Cheers erupted in the streets of Manhattan early this morning after news broke that the Hudson Yards Vessel will soon be a thing of the past. In a joint statement today, the Vessel’s designer Thomas Heatherwick and Hudson Yard’s developer, Related Companies, announced that the 150-foot-tall copper-clad staircase will be dismantled for safety reasons. Instead, a digital rendering of the structure will be sold as a non-fungible token (NFT) in an auction next month. Earnings from the sale will be used to cover the costs of disassembling the structure.
“Though we believe that the Vessel is a widely misunderstood public artwork, we made the difficult choice of removing the structure,” the statement said. “We’ve heard the concerns of the community and came to the conclusion that the Vessel in its current form poses a risk to public safety. We believe that a digital rendition of the project would celebrate its legacy without endangering lives.”
Three people have jumped to their death from the Vessel since it opened in March of 2019. Architects and local residents have long warned that the low barriers guarding the structure’s 154 stairways increase the likelihood of suicide attempts at the site. Related Companies had repeatedly shuttered the site due to these tragic incidents, each time promising to review its safety protocols.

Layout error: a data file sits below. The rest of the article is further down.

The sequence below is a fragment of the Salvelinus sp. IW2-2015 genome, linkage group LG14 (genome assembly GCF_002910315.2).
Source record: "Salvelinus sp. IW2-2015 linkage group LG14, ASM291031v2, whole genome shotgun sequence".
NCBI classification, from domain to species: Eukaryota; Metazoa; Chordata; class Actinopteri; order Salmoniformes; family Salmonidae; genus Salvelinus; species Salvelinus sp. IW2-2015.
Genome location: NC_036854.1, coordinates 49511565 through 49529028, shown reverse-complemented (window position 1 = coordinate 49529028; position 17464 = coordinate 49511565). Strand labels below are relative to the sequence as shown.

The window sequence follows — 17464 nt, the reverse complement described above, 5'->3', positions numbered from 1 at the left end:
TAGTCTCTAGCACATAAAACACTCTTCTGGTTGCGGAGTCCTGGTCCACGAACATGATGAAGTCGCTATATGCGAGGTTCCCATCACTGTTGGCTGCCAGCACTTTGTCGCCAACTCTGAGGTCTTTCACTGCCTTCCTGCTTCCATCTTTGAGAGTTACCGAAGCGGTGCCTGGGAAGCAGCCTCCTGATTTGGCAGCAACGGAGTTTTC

“It’s long overdue,” said a Manhattan resident who works in Hudson Yards in an interview with Hyperallergic. “I prayed for this day since 2019. This so-called artwork, which looks like a burrito from hell, was not only visually offensive but also dangerous.”
Another passerby told Hyperallergic that the Vessel had haunted her in her dreams, causing recurring nightmares.
“It was like being stuck in Alfred Hitchcock’s movie Vertigo,” the New Yorker described her nightmares. “I’d feel trapped and suffocated with no way out.” The resident said she started a support group for people who have experienced similar Vessel-induced nightmares. “I thought I was the only one who had these nightmares until I met more people who have been haunted by this monstrous site.”
But not everyone has such strong feelings against the Vessel. A selfie-taker at the site told Hyperallergic: “Low-key, I think it gives me a pretty good glow.”
While some have congratulated the Hudson Yards developer for its decision, others have criticized the choice of minting a rendering of the dangerous tourist trap as an NFT. The crypto art form has been criticized for its steep environmental impact, as the Ethereum blockchain on which they run uses excessive amounts of carbon.
“The Vessel will continue to harm the community in other ways,” said New York-based anti-NFT advocate Mikah Arahsib. “Instead of enriching itself even more, Hudon Yards should be giving back the money it stole from Harlem communities via questionable tax breaks.”
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